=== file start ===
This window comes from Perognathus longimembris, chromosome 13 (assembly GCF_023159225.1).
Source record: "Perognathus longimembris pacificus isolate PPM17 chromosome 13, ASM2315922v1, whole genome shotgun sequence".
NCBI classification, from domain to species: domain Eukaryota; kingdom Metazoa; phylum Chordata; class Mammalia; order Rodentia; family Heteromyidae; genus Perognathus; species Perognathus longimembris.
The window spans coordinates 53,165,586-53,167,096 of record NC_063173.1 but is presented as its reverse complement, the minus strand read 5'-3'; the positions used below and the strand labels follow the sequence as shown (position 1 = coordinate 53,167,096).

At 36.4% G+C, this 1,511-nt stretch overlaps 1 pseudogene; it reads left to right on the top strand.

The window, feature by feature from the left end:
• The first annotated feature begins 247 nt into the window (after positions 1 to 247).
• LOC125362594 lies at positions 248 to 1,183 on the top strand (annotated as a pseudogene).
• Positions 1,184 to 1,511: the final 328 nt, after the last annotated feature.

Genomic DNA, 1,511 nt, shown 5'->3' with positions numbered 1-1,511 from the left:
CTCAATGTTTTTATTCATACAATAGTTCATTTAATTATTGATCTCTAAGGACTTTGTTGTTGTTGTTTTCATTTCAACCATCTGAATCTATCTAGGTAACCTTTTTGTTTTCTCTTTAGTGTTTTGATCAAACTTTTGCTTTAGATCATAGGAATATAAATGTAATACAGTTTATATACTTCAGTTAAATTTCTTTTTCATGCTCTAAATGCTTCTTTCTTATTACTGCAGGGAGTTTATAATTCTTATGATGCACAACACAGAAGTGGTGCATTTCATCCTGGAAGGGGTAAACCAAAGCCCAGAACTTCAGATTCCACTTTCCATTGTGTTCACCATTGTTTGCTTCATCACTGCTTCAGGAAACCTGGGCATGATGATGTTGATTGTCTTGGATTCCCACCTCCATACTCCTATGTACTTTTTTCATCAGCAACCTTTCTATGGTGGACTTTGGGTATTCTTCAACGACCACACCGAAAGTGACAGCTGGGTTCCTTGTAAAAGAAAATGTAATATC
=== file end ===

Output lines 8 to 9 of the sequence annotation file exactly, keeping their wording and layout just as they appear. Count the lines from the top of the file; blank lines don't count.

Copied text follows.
• LOC125362594 lies at positions 248 to 1,183 on the top strand (annotated as a pseudogene).
• Positions 1,184 to 1,511: the final 328 nt, after the last annotated feature.